If you don’t like plastic collars, a reasonably priced alternative is this option from Synergee. Made of lightweight aluminum, they’re surprisingly light at 13.4 ounces, so they won’t add noticeable extra weight to your bar despite being made of metal.
A rubberized lining gives the Synergees a strong grip on the barbell, preventing slipping and sliding, and keeping the plates firmly in place.
These aluminum collars also feature a lock-and-release design, meaning they can be easily added to or removed from 2” Olympic bars. However, the rubber can create a lot of friction against some bars, which sometimes makes the clamps difficult to remove. This does ensure a very tight grip, though some athletes might prefer a collar that slides on and off more easily.
A stylish metallic finish available in three colors gives the collars a very sleek look, and their unique shape makes them easy to grip. Synergee provides a durable option that, while a little difficult to remove, is long-lasting and doesn’t loosen over time.
5. CAP Olympic Barbell Collars
Traditionalists will love the CAP 2” spring-clip collars.
Chrome-plated and with easy-grip handles, these standard clamps will get the job done without the flair or features of more expensive collars. While they can be difficult to get on and off the bar (particularly for people with smaller hands or slightly weaker grip strength), their simplicity and durability continue to make them a solid choice for lifters that are looking for a no-nonsense option.
Note that with time and repeated use, the collars do loosen a bit which makes them easier to remove. So if you’re on a budget, but are concerned about the usability of these clamps, they’re still a viable option.
The upside to the collars’ tightness is that plates won’t slide around, making the CAPs a good choice for vertical lifting.
Also, the clamp’s metal structure is incredibly tough and won’t crack under strain, ensuring a long life – they’re surprisingly durable considering what they cost. For home gyms and fitness rooms, these spring clip collars are a simple, economical solution.
6. Dark Iron Fitness Barbell Collars
An alternative to the quick-release clamps we’ve looked at are the Dark Iron Fitness collars. The difference is this – these clamps feature a spring-loaded locking system with a crank-style handle. Simple to slide on with one hand, they are easily tightened and feature a convenient on/off label, so you can tell when the collar is fully locked.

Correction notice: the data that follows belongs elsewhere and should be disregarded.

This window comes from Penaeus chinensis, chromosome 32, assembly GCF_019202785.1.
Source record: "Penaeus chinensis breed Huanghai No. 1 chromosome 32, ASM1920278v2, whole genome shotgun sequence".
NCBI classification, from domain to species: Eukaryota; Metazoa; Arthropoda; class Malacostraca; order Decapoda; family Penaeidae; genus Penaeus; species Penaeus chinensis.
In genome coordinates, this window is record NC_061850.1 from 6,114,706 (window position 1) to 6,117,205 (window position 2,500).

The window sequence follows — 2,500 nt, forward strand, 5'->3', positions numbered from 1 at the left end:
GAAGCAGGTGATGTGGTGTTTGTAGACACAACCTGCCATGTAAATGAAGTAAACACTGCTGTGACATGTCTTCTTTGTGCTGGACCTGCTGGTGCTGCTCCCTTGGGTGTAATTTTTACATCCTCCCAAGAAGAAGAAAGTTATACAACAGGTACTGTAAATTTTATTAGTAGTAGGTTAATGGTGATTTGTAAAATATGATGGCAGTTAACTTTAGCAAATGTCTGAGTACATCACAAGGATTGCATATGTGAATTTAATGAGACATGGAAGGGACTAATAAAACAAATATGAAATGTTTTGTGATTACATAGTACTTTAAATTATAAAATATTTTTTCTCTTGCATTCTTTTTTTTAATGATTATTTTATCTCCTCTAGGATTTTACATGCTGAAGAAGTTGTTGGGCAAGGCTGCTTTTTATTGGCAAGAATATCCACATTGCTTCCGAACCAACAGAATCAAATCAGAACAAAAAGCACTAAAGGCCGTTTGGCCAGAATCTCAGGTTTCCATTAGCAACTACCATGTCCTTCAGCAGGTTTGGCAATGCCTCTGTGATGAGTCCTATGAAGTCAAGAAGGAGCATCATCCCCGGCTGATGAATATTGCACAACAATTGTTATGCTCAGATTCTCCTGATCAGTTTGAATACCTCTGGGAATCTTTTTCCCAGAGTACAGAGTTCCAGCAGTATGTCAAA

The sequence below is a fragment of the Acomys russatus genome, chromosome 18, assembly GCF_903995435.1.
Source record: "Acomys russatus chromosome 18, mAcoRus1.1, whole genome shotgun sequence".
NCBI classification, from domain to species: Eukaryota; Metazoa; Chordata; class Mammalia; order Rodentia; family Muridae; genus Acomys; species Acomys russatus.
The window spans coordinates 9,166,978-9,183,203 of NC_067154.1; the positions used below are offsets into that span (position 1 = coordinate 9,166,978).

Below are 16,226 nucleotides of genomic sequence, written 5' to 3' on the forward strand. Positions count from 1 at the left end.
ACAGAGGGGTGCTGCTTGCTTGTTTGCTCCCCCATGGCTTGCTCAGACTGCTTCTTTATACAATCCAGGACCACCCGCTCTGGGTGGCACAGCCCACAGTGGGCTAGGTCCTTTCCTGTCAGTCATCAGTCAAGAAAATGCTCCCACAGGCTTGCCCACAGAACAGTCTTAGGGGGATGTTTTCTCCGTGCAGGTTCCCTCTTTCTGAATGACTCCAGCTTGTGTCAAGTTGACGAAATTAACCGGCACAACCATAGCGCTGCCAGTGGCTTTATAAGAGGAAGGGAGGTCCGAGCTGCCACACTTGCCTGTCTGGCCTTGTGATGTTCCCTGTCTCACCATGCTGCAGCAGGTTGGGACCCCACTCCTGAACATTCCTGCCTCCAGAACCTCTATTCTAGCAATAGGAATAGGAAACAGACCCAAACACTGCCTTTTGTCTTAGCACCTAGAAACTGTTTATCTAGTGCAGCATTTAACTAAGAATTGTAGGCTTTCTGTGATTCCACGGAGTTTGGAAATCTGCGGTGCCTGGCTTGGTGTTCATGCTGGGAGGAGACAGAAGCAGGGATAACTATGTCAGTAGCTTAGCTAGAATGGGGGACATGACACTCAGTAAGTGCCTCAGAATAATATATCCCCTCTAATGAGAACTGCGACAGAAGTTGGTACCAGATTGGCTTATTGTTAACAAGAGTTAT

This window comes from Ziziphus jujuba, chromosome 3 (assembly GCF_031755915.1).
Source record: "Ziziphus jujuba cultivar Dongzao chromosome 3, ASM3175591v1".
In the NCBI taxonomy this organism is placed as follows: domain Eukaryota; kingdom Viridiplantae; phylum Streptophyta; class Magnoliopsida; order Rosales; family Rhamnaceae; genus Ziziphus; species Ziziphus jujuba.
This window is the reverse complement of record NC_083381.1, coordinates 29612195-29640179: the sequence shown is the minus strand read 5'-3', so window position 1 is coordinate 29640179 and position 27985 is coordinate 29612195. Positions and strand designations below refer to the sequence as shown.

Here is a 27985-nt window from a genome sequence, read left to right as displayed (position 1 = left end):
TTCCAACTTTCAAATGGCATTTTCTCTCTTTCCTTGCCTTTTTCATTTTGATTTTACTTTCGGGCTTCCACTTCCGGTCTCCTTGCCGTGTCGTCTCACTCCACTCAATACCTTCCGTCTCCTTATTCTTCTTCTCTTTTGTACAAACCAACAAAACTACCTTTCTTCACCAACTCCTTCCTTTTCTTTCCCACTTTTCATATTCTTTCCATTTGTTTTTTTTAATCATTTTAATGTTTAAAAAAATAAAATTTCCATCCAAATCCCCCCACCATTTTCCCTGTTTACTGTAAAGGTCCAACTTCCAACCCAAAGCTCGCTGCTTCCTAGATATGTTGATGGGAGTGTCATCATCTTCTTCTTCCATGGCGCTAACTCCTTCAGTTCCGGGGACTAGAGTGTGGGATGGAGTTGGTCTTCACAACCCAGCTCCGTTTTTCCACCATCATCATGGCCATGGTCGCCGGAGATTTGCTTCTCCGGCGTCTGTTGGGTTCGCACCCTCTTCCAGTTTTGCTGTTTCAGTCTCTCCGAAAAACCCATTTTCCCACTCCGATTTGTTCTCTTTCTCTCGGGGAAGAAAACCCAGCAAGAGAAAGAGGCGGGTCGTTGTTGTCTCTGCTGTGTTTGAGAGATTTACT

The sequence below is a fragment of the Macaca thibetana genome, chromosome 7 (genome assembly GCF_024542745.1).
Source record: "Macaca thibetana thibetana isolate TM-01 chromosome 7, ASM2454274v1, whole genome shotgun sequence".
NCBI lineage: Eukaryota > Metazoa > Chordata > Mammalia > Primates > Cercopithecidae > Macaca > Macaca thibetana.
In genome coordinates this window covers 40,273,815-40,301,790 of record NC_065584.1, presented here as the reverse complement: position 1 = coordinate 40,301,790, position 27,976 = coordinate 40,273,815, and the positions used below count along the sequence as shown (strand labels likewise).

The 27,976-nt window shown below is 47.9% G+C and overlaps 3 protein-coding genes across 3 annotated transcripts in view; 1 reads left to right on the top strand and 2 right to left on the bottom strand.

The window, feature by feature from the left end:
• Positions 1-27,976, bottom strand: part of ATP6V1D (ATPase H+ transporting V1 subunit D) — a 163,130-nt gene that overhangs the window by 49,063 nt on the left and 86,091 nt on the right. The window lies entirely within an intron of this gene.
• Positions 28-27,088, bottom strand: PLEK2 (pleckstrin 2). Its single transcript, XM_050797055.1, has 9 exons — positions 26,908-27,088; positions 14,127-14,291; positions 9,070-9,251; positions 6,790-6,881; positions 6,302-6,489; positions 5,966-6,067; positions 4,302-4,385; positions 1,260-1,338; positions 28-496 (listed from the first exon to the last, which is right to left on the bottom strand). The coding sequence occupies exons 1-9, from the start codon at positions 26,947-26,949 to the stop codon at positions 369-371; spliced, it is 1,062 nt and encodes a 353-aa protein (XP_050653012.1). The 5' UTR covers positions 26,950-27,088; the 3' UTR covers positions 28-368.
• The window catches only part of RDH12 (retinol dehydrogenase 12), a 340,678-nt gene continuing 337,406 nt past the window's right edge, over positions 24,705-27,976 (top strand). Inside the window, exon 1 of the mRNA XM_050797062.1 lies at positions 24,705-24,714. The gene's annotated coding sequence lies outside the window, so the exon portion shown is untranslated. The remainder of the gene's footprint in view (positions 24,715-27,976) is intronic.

Made of high-impact molded polyester, the collars fit snugly on the bar and, thanks to a rubber-padded lining, grip tightly through tough workouts.
Dark Iron’s clamps can shift a little when dropped from shoulder height or above, but they won’t slide around during less intensive workouts. At only 11.2 oz., they’re lightweight, meaning they’re very portable, so you won’t have to settle for low-quality clamps at the fitness center or gym.
Another perk of these collars is the lifetime replacement warranty – coupled with the low price, this makes them a good option that would make a great addition to any powerlifter’s equipment bag.
Barbell Collar Buyer’s Guide
So, what do you need to consider? There are a few important things to figure out before you buy barbell clamps.
First, how much weight will you be lifting? Are you more concerned about how easy it is to put on or take off a collar, or about having a super-tight grip? What type of bar do you have? Do you need a clamp that can withstand a high-impact workout? And finally, how much do you want to pay?
The first thing to consider is the amount of weight you’ll be lifting.
If you’re a bodybuilder or competition lifter, you’ll want a serious metal collar that can support a lot of weight without slipping. You’ll pay more for these sturdier metal options, but they’ll be able to handle the additional pounds.
Athletes dealing with fewer plates on the bar may find that a plastic quick-lock or basic metal spring-clip collar will do the trick and keep everything from sliding.
No matter what category of collar you buy (metal, plastic, etc.), you’ll also want to factor in durability.
For example, there are different types of plastic clamps of varying durability. While the tougher plastics come with a higher price tag, they’re able to withstand more weight, function better on vertical barbells, and better handle being dropped without popping open or snapping.